Yesterday, I had an interesting conversation with, of all people, my hairdresser. Those who know me realize there isn’t much hair to dress, so it was an unusual event to begin with. As it turns out, she’s just bought a one-person barbershop and this was her last week at her current employer’s shop.
In hushed tones, under the sound of scissors, she told me about her marketing plans: “I just got my business cards printed and I’m making a Facebook page. I don’t get Twitter.”
I gave her a few ideas:
- Encourage people to post pictures of the cuts they liked to her page, where others can Like them, and each month give one person who does so a cut for free
- Go see all the concierges of hotels in the area and ask them to come for a free cut, so they recommend it to visitors
- Canvas movers on July 1 with a campaign since they just moved to the area (July 1 is moving day in Quebec.*)
- Set up a Twitter search for “haircut” with a region of “Montreal” and respond to people when they mention it, and offer them a code by DM
She asked me how I was coming up with all these ideas. And I tried to explain to her (in halting French), “well, I’m thinking about what makes someone change salons. Their friend gets a good cut; they’re visiting from out of town; they just moved. And that’s the moment when you can change their minds.”
She replied, “these are great! I’m going to do them!”
I asked her, “all of them? but why?”
“Because they’re free!” she answered. “Even printing my business cards cost more than some of these.”
I agreed with her: “This is the change that businesses have undergone in the past decade. The price of marketing has gone down to almost zero, if you can just find a way to be in the right place at the right time with the right message. But most small businesses still think about marketing as fliers, a Yellow Pages ad, and some business cards.”
“So I should do all of them, right?” she asked excitedly.
And I shot her down. “No,” I said, “you’re going to try them. You need to measure whether they work. Better yet, go home, grab a few beers and a pad and paper, and figure out all the ways that someone finds out about you and decides to try you. Then, for each of those, figure out ways that you might join that conversation in a way that doesn’t suck.”
She paused for a while, forgetting to cut what’s left of my hair, and I could almost see the wheels turning.
Once she came out of her daze I said, “and then figure out how to measure it. You have a barber shop to staff—you’re the only employee. You need to kill the bad ideas fast, and find someone else—preferably a piece of software or a friend—to do the good ideas repeatedly. You’re not a hairstylist any more, you’re an entrepreneur, because you bought your own business.”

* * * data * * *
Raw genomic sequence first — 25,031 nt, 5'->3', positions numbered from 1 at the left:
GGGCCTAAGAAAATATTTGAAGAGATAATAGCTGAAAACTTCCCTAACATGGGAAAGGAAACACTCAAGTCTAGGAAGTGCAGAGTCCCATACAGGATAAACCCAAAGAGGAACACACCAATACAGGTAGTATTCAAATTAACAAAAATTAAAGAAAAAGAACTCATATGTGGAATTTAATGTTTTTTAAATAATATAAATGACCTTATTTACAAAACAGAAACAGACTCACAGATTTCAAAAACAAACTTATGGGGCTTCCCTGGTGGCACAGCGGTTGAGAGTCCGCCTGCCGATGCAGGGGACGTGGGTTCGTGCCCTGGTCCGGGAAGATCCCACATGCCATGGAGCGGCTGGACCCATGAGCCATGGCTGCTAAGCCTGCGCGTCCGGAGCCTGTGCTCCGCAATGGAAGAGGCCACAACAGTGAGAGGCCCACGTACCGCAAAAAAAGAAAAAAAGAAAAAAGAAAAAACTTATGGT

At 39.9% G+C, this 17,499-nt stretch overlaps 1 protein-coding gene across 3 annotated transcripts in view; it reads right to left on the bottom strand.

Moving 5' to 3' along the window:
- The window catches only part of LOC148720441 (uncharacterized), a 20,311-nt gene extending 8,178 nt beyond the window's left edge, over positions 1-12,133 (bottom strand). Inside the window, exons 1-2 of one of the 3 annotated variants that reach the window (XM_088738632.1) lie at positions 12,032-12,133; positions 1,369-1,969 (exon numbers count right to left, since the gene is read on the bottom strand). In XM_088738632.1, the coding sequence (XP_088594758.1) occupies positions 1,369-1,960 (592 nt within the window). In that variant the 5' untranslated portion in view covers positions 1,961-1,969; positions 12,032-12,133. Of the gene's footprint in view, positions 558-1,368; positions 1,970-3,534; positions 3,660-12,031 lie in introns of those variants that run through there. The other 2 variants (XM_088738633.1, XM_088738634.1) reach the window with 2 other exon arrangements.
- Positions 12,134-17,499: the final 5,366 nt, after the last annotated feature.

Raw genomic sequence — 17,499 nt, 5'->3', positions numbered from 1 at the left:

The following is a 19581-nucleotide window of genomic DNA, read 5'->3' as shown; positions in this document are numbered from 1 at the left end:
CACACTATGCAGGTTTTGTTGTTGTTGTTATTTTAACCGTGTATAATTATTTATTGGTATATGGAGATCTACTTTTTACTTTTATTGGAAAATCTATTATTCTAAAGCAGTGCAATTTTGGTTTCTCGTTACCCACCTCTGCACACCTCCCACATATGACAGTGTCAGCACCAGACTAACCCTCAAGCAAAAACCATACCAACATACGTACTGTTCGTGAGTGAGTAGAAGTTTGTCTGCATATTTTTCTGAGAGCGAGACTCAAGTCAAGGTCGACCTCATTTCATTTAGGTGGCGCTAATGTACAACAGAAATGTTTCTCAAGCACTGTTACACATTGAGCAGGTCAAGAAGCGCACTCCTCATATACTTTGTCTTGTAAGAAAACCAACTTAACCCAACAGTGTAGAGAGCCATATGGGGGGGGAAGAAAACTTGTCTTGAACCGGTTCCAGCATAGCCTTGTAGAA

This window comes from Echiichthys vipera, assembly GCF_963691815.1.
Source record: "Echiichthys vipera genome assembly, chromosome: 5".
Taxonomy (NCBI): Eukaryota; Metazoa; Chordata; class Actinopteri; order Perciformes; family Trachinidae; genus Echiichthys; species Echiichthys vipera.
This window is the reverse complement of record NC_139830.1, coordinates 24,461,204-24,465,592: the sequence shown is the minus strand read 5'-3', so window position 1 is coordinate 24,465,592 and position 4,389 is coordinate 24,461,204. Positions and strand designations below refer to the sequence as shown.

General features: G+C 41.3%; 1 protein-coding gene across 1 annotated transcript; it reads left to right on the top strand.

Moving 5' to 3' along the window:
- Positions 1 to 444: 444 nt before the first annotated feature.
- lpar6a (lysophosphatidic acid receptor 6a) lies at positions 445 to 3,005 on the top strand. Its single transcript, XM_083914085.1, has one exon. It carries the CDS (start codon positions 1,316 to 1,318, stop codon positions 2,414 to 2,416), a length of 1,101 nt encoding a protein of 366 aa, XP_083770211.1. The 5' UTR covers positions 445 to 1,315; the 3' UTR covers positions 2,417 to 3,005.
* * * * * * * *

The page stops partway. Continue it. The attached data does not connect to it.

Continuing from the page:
She was clearly starting to get it—although she was probably also reconsidering her decision to strike out on her own.
So I said, “this is the difference between an employee and an entrepreneur. You’re not in search of the perfect haircut, you’re in search of a sustainable way to grow your business and bring in revenue.”
It occurred to me at this point that most small business owners define themselves by the work they do within the business (cutting hair, mowing a lawn, driving a truck, running a lemonade stand) and not by the customer need they’re addressing (a neat appearance that gets them promoted, a lawn that complies with town by-laws, relocation, learning about business.)
A worker becomes an entrepreneur when they re-frame themselves. They’re no longer the cog in the machine—they’re the architect of the machine. The watchmaker, not the watch. And that means they start asking what the machine is for, how it can be improved, what else it can do, and which other machines satisfy the need.
“In the end, it may even be that your customers don’t want haircuts, they want something else—fashion consulting, pedicures, personal training, someone to talk to. Or maybe you should be a travelling stylist who does work on demand for hotels. How would you find out about that and figure out what other needs customers have that you can help with? And how could you use those to become unique, or more efficient, or more profitable?”
The conversation reminded me that lean principles apply to everything, and are increasingly relevant to small businesses. Today’s one-person company has tools at its disposal that the Fortune 500 only dreamed of a decade ago. Entrepreneurs can make data-driven decisions, run experiments, segment customers, and iterate.
They just need to stop thinking of themselves as part of the machine, and start seeing themselves as its designer.
* 4% of the population moves on that day. No, there aren’t any trucks available. Go ahead, mock us.